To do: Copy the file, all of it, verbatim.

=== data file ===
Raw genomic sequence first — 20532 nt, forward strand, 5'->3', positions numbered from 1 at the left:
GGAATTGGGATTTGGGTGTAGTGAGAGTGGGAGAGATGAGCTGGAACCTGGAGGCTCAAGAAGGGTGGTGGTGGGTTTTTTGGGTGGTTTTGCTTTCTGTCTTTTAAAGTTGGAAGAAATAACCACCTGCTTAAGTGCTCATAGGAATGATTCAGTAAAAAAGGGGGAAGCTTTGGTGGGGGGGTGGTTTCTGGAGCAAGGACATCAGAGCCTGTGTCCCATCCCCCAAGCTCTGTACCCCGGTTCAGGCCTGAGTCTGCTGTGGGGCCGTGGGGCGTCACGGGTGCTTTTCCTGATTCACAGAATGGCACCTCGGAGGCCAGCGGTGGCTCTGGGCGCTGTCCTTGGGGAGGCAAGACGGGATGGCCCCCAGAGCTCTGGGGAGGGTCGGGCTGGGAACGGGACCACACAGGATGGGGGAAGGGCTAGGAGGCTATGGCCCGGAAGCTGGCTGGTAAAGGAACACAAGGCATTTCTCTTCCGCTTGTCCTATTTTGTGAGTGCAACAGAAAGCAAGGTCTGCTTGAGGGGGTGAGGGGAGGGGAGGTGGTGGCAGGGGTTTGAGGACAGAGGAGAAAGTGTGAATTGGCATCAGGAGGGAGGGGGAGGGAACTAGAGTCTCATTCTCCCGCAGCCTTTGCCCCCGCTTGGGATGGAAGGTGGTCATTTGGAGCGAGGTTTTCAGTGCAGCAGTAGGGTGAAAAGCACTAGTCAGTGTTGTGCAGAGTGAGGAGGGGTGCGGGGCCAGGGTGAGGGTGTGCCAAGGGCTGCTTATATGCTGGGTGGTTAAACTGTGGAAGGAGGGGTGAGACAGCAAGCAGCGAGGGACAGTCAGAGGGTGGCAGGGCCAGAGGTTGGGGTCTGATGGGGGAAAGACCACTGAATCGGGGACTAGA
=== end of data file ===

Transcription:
Raw genomic sequence first — 20532 nt, forward strand, 5'->3', positions numbered from 1 at the left:
GGAATTGGGATTTGGGTGTAGTGAGAGTGGGAGAGATGAGCTGGAACCTGGAGGCTCAAGAAGGGTGGTGGTGGGTTTTTTGGGTGGTTTTGCTTTCTGTCTTTTAAAGTTGGAAGAAATAACCACCTGCTTAAGTGCTCATAGGAATGATTCAGTAAAAAAGGGGGAAGCTTTGGTGGGGGGGTGGTTTCTGGAGCAAGGACATCAGAGCCTGTGTCCCATCCCCCAAGCTCTGTACCCCGGTTCAGGCCTGAGTCTGCTGTGGGGCCGTGGGGCGTCACGGGTGCTTTTCCTGATTCACAGAATGGCACCTCGGAGGCCAGCGGTGGCTCTGGGCGCTGTCCTTGGGGAGGCAAGACGGGATGGCCCCCAGAGCTCTGGGGAGGGTCGGGCTGGGAACGGGACCACACAGGATGGGGGAAGGGCTAGGAGGCTATGGCCCGGAAGCTGGCTGGTAAAGGAACACAAGGCATTTCTCTTCCGCTTGTCCTATTTTGTGAGTGCAACAGAAAGCAAGGTCTGCTTGAGGGGGTGAGGGGAGGGGAGGTGGTGGCAGGGGTTTGAGGACAGAGGAGAAAGTGTGAATTGGCATCAGGAGGGAGGGGGAGGGAACTAGAGTCTCATTCTCCCGCAGCCTTTGCCCCCGCTTGGGATGGAAGGTGGTCATTTGGAGCGAGGTTTTCAGTGCAGCAGTAGGGTGAAAAGCACTAGTCAGTGTTGTGCAGAGTGAGGAGGGGTGCGGGGCCAGGGTGAGGGTGTGCCAAGGGCTGCTTATATGCTGGGTGGTTAAACTGTGGAAGGAGGGGTGAGACAGCAAGCAGCGAGGGACAGTCAGAGGGTGGCAGGGCCAGAGGTTGGGGTCTGATGGGGGAAAGACCACTGAATCGGGGACTAGA